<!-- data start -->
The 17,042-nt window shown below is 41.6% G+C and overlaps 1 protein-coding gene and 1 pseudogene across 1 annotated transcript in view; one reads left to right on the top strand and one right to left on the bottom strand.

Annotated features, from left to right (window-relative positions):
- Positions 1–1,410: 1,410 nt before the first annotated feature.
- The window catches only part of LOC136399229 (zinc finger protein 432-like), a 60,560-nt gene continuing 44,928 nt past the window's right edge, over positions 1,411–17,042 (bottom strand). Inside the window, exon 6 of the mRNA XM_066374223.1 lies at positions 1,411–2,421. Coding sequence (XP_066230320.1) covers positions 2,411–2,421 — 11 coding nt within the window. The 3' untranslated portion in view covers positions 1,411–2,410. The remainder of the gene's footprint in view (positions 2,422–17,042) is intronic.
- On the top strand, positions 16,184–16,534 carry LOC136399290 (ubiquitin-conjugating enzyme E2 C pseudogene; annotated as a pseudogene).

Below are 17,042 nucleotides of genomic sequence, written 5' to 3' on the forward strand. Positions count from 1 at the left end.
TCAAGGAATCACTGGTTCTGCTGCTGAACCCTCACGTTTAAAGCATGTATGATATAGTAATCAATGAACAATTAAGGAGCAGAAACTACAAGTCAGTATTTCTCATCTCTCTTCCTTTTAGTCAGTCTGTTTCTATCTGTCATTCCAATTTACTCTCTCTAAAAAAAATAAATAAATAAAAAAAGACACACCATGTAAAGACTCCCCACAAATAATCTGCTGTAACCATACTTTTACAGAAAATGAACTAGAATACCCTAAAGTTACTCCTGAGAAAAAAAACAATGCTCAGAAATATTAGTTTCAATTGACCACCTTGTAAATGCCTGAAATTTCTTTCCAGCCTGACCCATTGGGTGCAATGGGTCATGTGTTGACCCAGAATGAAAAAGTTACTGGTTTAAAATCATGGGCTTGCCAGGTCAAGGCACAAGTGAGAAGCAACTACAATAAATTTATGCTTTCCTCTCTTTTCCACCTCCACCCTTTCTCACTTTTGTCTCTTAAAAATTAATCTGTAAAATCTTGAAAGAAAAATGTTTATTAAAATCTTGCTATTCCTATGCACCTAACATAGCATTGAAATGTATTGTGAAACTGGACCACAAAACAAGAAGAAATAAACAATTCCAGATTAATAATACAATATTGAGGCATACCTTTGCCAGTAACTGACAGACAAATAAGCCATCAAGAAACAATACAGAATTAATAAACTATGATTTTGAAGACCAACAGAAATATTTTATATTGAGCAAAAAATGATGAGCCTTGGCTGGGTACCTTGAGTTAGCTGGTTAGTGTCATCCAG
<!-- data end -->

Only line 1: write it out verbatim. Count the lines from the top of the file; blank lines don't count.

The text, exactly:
The 17,042-nt window shown below is 41.6% G+C and overlaps 1 protein-coding gene and 1 pseudogene across 1 annotated transcript in view; one reads left to right on the top strand and one right to left on the bottom strand.